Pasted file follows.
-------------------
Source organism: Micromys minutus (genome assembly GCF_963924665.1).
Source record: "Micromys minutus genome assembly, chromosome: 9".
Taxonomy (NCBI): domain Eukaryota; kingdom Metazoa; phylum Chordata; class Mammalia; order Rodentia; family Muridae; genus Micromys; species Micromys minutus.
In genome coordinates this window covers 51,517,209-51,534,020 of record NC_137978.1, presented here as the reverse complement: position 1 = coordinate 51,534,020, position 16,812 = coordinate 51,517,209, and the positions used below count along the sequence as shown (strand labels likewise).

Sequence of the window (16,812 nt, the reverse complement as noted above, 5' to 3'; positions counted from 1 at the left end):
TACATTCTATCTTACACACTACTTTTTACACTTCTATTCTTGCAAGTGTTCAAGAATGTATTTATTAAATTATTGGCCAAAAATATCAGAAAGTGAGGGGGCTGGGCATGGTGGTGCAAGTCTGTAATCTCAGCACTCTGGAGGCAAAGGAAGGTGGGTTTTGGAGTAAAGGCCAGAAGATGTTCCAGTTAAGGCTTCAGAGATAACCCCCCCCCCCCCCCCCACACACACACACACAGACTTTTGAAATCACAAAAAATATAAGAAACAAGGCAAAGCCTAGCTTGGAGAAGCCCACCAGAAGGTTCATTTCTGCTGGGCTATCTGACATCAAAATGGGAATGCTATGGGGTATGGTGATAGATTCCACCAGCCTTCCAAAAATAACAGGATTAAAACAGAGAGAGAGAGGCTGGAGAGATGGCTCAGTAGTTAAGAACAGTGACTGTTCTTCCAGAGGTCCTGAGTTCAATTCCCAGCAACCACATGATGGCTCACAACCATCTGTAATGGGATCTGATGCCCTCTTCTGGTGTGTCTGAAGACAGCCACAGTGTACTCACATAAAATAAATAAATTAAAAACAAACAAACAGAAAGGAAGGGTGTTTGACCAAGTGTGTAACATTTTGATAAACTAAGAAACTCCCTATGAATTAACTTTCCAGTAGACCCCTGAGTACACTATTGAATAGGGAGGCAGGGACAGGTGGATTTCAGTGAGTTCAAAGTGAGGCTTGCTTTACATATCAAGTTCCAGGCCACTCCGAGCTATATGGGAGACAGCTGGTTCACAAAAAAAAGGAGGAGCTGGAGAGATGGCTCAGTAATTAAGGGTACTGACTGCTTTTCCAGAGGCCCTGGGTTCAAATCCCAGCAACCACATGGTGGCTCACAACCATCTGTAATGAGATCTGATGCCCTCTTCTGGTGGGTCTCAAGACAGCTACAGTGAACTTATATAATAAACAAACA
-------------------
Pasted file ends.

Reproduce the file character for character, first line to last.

Source organism: Micromys minutus (genome assembly GCF_963924665.1).
Source record: "Micromys minutus genome assembly, chromosome: 9".
Taxonomy (NCBI): domain Eukaryota; kingdom Metazoa; phylum Chordata; class Mammalia; order Rodentia; family Muridae; genus Micromys; species Micromys minutus.
In genome coordinates this window covers 51,517,209-51,534,020 of record NC_137978.1, presented here as the reverse complement: position 1 = coordinate 51,534,020, position 16,812 = coordinate 51,517,209, and the positions used below count along the sequence as shown (strand labels likewise).

Sequence of the window (16,812 nt, the reverse complement as noted above, 5' to 3'; positions counted from 1 at the left end):
TACATTCTATCTTACACACTACTTTTTACACTTCTATTCTTGCAAGTGTTCAAGAATGTATTTATTAAATTATTGGCCAAAAATATCAGAAAGTGAGGGGGCTGGGCATGGTGGTGCAAGTCTGTAATCTCAGCACTCTGGAGGCAAAGGAAGGTGGGTTTTGGAGTAAAGGCCAGAAGATGTTCCAGTTAAGGCTTCAGAGATAACCCCCCCCCCCCCCCCCACACACACACACACAGACTTTTGAAATCACAAAAAATATAAGAAACAAGGCAAAGCCTAGCTTGGAGAAGCCCACCAGAAGGTTCATTTCTGCTGGGCTATCTGACATCAAAATGGGAATGCTATGGGGTATGGTGATAGATTCCACCAGCCTTCCAAAAATAACAGGATTAAAACAGAGAGAGAGAGGCTGGAGAGATGGCTCAGTAGTTAAGAACAGTGACTGTTCTTCCAGAGGTCCTGAGTTCAATTCCCAGCAACCACATGATGGCTCACAACCATCTGTAATGGGATCTGATGCCCTCTTCTGGTGTGTCTGAAGACAGCCACAGTGTACTCACATAAAATAAATAAATTAAAAACAAACAAACAGAAAGGAAGGGTGTTTGACCAAGTGTGTAACATTTTGATAAACTAAGAAACTCCCTATGAATTAACTTTCCAGTAGACCCCTGAGTACACTATTGAATAGGGAGGCAGGGACAGGTGGATTTCAGTGAGTTCAAAGTGAGGCTTGCTTTACATATCAAGTTCCAGGCCACTCCGAGCTATATGGGAGACAGCTGGTTCACAAAAAAAAGGAGGAGCTGGAGAGATGGCTCAGTAATTAAGGGTACTGACTGCTTTTCCAGAGGCCCTGGGTTCAAATCCCAGCAACCACATGGTGGCTCACAACCATCTGTAATGAGATCTGATGCCCTCTTCTGGTGGGTCTCAAGACAGCTACAGTGAACTTATATAATAAACAAACA